disbudded or polled???

Youngfarmer2019

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Hello, I recently received three does (goats, not rabbits;)) one was disbudded, one is naturally polled, one we are unsure about. I would like to avoid getting a naturally polled buck in order to avoid getting hermaphrodite babies. I have been talking to a lady about purchasing her buck, but from the pictures I can't tell whether he was disbudded or born naturally polled. Is there any tells? I am picking him up sunday and would appreciate any help, as I will avoid breeding the naturally polled doe if he turns out to be naturally polled.
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Baymule

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Not a goatie, I raise sheep. What are you going to use the goats for? Milk? Pets? Meat? If for milk, I believe there are diseases they should be tested for. A trip to the vet, blood draw, and you get results. @Mini Horses can give you information on that.

A fact you must deal with, buck kids happen. You already have a buck and you don’t need them. Band, and raise for your freezer. Harsh? Not at all, take to processor, get back excellent, clean meat that you raised. Name them all Dinner. That’s what I did with my ram lambs. I cut them at a few days old, they healed up, named them Dinner.

How much lad do you have for the goats?
 

Margali

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Also a sheep person, do hermaphrodite goats sickly or die early? If they grow to meat size, I'm not sure it's a huge worry.
 

Mini Horses

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The worry is that there is some evidence that breeding naturally polled to same gives a % of hermaphrodite offspring -- making them unacceptable for future breeding animals from the offspring, her goal for getting the buck.

They can be meat animals but can carry their own handling issues, not health so much as nuisance. As to life length? :idunno Anytime we raise livestock, we get an education that isn't always wanted. 😁

Dehorned doesn't always leave evidence. The hair grows over and often little scaring. The young skin covers smoothly. A scur is an obvious clue. Polled ones generally have a slight lump where horn tissue would be. Again, not always or very obvious.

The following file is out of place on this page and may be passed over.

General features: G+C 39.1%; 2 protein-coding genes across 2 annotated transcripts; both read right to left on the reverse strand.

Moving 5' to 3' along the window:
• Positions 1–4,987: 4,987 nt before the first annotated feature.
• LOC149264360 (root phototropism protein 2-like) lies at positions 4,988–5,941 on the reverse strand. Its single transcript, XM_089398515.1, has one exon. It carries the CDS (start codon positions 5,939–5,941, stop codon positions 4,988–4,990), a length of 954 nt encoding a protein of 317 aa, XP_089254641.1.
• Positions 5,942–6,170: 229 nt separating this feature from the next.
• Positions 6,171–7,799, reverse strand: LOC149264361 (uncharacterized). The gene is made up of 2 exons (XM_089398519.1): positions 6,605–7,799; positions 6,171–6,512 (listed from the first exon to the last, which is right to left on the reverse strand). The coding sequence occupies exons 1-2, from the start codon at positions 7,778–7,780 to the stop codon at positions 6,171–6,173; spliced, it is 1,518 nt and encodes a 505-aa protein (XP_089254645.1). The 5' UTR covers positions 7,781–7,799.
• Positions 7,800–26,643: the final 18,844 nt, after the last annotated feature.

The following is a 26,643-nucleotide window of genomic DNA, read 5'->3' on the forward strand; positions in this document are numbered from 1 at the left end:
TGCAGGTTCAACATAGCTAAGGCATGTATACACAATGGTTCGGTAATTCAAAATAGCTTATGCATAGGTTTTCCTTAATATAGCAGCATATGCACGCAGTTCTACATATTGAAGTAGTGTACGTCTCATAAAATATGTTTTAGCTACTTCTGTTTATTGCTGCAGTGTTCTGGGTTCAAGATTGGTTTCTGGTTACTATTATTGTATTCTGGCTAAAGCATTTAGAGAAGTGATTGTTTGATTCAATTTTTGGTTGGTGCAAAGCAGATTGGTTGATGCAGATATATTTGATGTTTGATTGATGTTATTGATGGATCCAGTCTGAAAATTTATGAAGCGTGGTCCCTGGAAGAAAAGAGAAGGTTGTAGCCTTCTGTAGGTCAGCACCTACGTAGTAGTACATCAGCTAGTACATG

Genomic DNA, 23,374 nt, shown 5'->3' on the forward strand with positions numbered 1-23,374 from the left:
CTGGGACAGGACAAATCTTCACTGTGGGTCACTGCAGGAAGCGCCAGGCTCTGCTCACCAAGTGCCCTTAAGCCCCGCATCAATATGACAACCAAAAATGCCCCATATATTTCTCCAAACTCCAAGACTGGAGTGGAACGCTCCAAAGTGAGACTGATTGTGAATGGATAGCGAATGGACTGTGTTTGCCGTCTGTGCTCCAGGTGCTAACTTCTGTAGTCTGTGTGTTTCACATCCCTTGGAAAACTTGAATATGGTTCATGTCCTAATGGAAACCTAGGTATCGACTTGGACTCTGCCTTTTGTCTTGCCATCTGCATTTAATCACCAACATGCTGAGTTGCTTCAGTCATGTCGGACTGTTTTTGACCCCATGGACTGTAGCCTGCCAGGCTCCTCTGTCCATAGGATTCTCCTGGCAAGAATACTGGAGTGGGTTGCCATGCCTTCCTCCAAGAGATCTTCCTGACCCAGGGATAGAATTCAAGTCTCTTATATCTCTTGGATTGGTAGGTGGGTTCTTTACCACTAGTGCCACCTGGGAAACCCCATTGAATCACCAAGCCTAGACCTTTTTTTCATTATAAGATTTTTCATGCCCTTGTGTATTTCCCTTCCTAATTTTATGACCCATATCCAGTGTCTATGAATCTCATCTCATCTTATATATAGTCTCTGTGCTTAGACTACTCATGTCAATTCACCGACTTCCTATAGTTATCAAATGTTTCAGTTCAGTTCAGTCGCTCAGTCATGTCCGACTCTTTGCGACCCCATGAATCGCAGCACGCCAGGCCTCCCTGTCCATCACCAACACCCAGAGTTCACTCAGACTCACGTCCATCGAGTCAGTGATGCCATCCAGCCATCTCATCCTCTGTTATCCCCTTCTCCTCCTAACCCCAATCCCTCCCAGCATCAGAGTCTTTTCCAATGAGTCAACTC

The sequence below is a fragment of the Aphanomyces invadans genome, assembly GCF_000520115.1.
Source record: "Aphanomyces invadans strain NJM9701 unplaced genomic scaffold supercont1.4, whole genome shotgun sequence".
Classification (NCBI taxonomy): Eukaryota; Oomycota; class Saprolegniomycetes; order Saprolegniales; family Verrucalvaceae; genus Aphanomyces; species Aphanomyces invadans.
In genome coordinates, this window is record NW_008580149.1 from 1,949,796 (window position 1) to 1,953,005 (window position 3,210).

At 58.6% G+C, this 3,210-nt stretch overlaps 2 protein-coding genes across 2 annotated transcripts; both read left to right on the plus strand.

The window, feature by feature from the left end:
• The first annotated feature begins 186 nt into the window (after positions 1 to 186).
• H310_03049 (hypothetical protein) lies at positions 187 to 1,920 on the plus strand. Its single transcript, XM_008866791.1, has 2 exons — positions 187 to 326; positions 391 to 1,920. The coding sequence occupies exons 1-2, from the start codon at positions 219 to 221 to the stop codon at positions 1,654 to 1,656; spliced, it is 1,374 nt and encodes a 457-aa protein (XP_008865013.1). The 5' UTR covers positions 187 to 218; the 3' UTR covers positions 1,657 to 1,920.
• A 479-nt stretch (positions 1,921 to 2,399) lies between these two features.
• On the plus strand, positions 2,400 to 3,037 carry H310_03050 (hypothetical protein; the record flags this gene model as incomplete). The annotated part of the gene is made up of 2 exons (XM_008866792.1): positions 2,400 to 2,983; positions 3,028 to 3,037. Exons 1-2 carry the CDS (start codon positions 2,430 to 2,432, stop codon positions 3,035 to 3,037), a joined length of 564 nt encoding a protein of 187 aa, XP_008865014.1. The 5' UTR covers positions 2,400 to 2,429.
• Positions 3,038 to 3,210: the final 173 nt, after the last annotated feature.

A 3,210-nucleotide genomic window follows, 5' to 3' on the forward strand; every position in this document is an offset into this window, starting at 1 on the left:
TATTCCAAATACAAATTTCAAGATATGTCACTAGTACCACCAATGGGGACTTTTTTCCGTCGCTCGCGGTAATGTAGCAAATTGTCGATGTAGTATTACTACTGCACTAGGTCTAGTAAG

@rachels.haven ... Whatcha got to add on this?
 

Youngfarmer2019

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Not a goatie, I raise sheep. What are you going to use the goats for? Milk? Pets? Meat? If for milk, I believe there are diseases they should be tested for. A trip to the vet, blood draw, and you get results. @Mini Horses can give you information on that.

A fact you must deal with, buck kids happen. You already have a buck and you don’t need them. Band, and raise for your freezer. Harsh? Not at all, take to processor, get back excellent, clean meat that you raised. Name them all Dinner. That’s what I did with my ram lambs. I cut them at a few days old, they healed up, named them Dinner.

How much lad do you have for the goats?
No, not harsh at all. Im gonna be a little honest here, I'm only 16 but have lived on a farm the majority of my life. We are honest about what we do, knowing that buck kids do happen, I plan on banding and processing myself. I have hunted, fished and process all the animals that need to be processed on our farm because i'm the only one with the guts to do it🤣

They have a 5 acre pasture for four goats and that should be plenty of space to raise their kids even if each of the does has triplets this coming spring.

found out that the buck i'm getting is actually the little tan one with the black shoulders and stripes in the picture attached, it made my day to find that out. also attached are pictures of my new does, and you can see why i was so happy. He will cross very well with the tricolor nigerian dwarfs and the black lamancha.
 

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Baymule

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You are awesome! My family always thought I was some kind of a throwback to 100 years ago. I’ve hunted, fished, raised animals and processed animals most of my life. I’ve gardened and raised much of my food.

My parents raised me in the city. I hated it. You are so fortunate that you are on a farm. Count your blessings!

You can cross fence that pasture into one acre sections and rotate their grazing. Even just one fence to rotate will help.

Let us know how everything is going for you!
 
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